Tuesday, August 10, 2010

Water, Food, and Dirty Laundry

Hearing some bits and pieces about the on-going "net neutrality" debate, I thought I would offer a few thoughts. At it's end, the concern seems to be over various telecommunications companies gaining some kind of monopolistic stranglehold on the internet through tiered subscription arrangements and the manual blocking of certain kinds of websites or data. If that is their intention, then I believe their focus is misplaced. If proponents are really concerned about such a stranglehold arising, a focus on barriers to entry in the telecommunications market is a more apt solution; not government control and burdensome regulation on providers. Consider how the three following analogous situations present themselves in the marketplace, and consider the reaction of the common person:

WATER - Although a municipal venture, the public is not charged a flat rate for water. Like electricity, the provision for and distribution of water is scarce. Because of this, you pay per unit consumed. Data transmission is fundamentally no different. It costs money to transmit data. Bandwidth is limited. We can fundamentally understand why the price structure for most scarce goods reflects a (somewhat) linear relationship between price and quantity, yet when it comes to the transmission of data, people become enraged at the thought of paying more for consuming more.

FOOD - Product discrimination is more than apparent in the food industry. More often than not, when you go to a restaurant you will be limited to certain types of drinks, and therein certain brands. Some restaurants procure contracts with large franchises like Pepsi or Coca-Cola, and agree to offer only their products, and to exclude the competitor's products. Likewise, super-markets give visual shelving preference to their own brands and specific name brands. Yet, people do not generally demand that the government force such businesses to provide access to all brands of a given product in equity simply because they provide a product. Why? How does the market facilitate demand for a wider selection of products?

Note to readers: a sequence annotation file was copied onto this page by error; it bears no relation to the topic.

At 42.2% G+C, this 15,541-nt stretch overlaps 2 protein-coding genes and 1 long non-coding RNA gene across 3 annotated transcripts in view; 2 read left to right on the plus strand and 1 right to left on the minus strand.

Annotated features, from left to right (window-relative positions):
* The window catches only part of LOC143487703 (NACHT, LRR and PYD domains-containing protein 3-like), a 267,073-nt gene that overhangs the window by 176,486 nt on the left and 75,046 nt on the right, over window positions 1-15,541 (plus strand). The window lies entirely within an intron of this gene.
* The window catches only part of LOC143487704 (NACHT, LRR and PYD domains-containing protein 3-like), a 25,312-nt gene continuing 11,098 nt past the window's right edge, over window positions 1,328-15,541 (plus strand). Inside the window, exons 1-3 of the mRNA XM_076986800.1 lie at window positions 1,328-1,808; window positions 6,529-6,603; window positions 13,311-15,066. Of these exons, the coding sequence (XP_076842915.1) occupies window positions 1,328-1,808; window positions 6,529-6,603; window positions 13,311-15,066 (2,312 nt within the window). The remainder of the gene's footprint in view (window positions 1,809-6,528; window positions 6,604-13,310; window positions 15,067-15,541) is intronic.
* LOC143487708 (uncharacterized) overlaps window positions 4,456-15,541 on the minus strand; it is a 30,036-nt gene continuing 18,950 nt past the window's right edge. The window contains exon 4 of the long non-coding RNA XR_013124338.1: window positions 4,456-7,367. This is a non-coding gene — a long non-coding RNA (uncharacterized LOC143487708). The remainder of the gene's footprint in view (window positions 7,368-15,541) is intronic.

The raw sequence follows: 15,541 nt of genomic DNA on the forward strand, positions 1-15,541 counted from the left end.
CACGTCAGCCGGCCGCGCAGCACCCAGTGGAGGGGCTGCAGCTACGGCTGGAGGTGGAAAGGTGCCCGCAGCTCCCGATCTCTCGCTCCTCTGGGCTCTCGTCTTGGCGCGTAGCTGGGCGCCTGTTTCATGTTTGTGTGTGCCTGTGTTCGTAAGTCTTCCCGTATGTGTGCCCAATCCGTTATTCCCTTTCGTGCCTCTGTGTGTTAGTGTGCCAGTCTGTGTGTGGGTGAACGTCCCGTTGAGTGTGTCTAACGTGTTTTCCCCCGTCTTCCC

DIRTY LAUNDRY - Let's say I want to open a laundromat down the street. I set up my business in an identical fashion to many other laundromats with one distinct difference; I charge half price per load washed when my customers use Tide detergent (I've made a lucrative contract with Tide to do such). Should this be illegal? Why or why not? If the general populace does not like this arrangement, what are they likely to do?

These are all serious points and questions I have for the proponents of net neutrality. I would argue, strongly, that the extent to which markets can't resolve such issues is the exact extent to which that given industry enjoys some kind of privilege bequeathed to them by government directly or otherwise. If the government had its hands in the telecommunications industry to as little degree as it does in the industry of dirty linens, I think there would be little to nothing at all to worry about - which is why my primary concern is barriers to entry; particularly the barriers fostered or imposed by government. Unfortunately the telecommunications industry, as a largely municipal venture, is a far cry from separation when it comes to government influence and privilege.